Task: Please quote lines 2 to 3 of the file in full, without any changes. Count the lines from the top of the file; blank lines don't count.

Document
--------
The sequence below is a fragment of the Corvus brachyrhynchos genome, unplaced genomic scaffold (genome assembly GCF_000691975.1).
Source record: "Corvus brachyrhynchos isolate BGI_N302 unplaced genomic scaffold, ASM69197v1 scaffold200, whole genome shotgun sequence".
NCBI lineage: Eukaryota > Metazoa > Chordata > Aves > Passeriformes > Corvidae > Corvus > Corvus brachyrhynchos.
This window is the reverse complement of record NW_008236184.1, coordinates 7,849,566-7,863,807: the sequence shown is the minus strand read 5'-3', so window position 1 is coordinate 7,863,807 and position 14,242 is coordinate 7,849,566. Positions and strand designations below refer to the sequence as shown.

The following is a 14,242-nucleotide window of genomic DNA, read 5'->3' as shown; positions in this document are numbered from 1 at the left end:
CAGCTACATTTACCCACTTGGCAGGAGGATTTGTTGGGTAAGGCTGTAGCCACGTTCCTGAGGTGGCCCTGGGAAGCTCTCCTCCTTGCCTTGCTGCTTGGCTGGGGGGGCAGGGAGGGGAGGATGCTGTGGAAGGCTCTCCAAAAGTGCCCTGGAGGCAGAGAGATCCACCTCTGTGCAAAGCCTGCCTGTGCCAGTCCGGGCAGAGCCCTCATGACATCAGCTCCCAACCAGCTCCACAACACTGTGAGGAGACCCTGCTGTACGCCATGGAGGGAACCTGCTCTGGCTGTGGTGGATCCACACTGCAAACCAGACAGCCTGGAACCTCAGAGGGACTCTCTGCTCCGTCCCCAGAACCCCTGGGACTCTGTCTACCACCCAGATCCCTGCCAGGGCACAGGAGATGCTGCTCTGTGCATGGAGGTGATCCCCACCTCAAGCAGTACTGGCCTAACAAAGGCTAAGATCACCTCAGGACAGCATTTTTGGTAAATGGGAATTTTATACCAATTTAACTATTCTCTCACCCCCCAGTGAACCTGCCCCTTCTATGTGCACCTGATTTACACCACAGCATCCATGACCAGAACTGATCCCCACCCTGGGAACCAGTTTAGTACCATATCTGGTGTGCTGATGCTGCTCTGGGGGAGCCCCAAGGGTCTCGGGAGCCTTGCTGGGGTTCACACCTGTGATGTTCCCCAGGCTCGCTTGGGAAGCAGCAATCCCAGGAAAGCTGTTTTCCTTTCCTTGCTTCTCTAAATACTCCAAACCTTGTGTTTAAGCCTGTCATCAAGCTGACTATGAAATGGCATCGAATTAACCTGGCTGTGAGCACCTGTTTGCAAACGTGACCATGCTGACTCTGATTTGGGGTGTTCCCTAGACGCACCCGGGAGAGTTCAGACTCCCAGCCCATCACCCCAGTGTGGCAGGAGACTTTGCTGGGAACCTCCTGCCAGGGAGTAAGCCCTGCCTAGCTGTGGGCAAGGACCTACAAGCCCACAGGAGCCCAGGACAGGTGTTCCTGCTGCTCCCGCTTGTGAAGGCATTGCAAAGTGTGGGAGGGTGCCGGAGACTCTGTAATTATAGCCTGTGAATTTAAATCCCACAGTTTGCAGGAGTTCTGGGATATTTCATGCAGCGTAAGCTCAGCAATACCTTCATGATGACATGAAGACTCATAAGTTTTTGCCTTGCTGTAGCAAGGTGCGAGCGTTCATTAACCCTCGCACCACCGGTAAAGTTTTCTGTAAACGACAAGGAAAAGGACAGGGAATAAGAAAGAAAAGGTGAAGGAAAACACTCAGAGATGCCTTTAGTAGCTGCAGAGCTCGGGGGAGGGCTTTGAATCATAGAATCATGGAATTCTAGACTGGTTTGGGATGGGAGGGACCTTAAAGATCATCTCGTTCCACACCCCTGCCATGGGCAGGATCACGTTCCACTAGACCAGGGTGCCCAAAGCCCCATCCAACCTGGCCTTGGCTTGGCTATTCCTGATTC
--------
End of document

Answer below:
Source record: "Corvus brachyrhynchos isolate BGI_N302 unplaced genomic scaffold, ASM69197v1 scaffold200, whole genome shotgun sequence".
NCBI lineage: Eukaryota > Metazoa > Chordata > Aves > Passeriformes > Corvidae > Corvus > Corvus brachyrhynchos.